For this project, I immediately envisioned using a charming color that I’ve chosen before for our dining table makeover. I smile about the Antique Jade from the Minwax® Water Based Wood Stain collection every time I sit down to eat. After months of use, the joy still hasn’t faded into the background, and I suspect it never will.

Supplies for the indoor wall garden.

Succulents. Before I started on this DIY project, I ordered a collection of succulents from Amazon in 2-inch pots. The two inches became the measurement that dictated the rest of the project.

Pallet wood. We have been building a variety of projects with pallets over the past few months, so I was lucky to have a collection of cut-offs in our wood pile. Finding a pallet can be easy or tough, depending on where you live. Typically your local Habitat for Humanity ReStore has pallets.

Stain. I chose Minwax® Water Based Wood Stain in Antique Jade, and used a synthetic brush to apply the stain.

Tools. For this project I used a cordless miter saw (an oscillating tool with clamps also would work), tape measure, impact driver, pencil, square, oscillating tool for sanding (sandpaper works fine, too), and all-purpose glue.

How-to for the indoor wall garden.

2-measure-pallet-wood-Minwax-Succulent-Pallet-Wood-Wall-ArtThe first step to this project is measuring the pieces.

2d-measure-pallet-wood-Minwax-Succulent-Pallet-Wood-Wall-ArtAfter marking each triangle, I checked the hypotenuse of the triangle.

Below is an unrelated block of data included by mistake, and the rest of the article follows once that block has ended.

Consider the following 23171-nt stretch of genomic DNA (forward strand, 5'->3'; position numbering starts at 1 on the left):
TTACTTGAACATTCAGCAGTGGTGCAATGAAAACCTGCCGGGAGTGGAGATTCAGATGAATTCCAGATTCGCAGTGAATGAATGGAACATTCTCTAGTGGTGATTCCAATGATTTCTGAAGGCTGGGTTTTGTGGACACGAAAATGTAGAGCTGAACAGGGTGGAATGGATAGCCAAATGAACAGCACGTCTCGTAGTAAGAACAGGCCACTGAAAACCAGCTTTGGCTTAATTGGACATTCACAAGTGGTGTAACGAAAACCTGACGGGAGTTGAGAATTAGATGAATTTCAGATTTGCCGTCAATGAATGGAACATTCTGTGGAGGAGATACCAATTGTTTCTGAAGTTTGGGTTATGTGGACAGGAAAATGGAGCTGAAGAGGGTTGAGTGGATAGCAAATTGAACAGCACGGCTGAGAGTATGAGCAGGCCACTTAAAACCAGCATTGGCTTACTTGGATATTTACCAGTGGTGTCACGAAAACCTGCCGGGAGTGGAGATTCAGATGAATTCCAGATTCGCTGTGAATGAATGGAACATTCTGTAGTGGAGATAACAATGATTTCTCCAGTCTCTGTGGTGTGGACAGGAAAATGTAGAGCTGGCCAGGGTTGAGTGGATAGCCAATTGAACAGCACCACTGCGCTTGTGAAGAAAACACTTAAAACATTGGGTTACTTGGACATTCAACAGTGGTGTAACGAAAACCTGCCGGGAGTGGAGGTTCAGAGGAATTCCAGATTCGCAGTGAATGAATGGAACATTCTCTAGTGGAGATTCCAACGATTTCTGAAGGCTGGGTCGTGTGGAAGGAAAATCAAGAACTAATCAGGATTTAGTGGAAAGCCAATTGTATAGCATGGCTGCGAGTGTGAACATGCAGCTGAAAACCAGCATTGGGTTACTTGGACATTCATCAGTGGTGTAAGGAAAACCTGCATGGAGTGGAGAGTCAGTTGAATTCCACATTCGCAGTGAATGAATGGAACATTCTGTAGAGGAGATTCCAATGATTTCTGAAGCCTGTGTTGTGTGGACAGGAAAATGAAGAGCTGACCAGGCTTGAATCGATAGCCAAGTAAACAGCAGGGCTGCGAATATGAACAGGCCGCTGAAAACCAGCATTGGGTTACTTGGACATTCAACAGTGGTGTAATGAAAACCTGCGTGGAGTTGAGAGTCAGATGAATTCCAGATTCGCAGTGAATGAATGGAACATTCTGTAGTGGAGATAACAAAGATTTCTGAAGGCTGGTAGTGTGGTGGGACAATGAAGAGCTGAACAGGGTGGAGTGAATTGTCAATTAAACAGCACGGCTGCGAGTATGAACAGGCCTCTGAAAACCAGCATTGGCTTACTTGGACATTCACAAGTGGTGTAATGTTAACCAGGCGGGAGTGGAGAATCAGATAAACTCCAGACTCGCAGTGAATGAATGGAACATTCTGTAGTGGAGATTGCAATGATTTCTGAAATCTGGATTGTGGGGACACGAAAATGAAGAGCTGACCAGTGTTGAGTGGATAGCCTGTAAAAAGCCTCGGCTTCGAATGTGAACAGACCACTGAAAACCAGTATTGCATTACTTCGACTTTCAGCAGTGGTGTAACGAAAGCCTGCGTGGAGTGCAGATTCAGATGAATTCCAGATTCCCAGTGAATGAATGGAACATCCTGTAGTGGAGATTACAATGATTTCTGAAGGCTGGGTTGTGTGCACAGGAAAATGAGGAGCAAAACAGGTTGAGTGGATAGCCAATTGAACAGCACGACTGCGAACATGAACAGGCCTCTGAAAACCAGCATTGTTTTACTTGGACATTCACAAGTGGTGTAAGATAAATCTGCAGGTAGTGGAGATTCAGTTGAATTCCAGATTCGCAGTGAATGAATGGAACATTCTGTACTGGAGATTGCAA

3c-cut-pallet-wood-Minwax-Succulent-Pallet-Wood-Wall-ArtCutting each triangle is fairly easy on a miter saw, but it isn’t the only saw that can cut the pieces.

5-layout-the-pieces-for-the-planter-boxes-Minwax-Succulent-Pallet-Wood-Wall-ArtAfter cutting each piece, I lined them up to check that I cut everything I needed.

6-create-the-backer-for-the-planter-from-pallet-wood-Minwax-Succulent-Pallet-Wood-Wall-ArtThe next part is creating the backer for the wall garden. We have a collection of small pieces of pallet wood, so it was a patchwork project fitting them all together.It would be much easier with long boards.

7-sand-the-backer-and-pieces-of-wood-Minwax-Succulent-Pallet-Wood-Wall-Art

8-wipe-clean-pallet-wood-Minwax-Succulent-Pallet-Wood-Wall-Art

9c-measure-Minwax-Succulent-Pallet-Wood-Wall-Art

10-glue-and-screw-pieces-for-planter-boxes-Minwax-Succulent-Pallet-Wood-Wall-Art

11-check-measurements-as-working-Minwax-Succulent-Pallet-Wood-Wall-Art

12c-ready-for-stain-Minwax-Succulent-Pallet-Wood-Wall-Art

IMG_2830The first step in staining involves some Minwax® Water Based Pre-Stain Wood Conditioner, which helps promote a uniform acceptance of stain. When working with pallet wood, I definitely recommend using a pre-stain. After the pre-stain is dry, which is about 15 minutes, lightly sand the finish before applying the stain.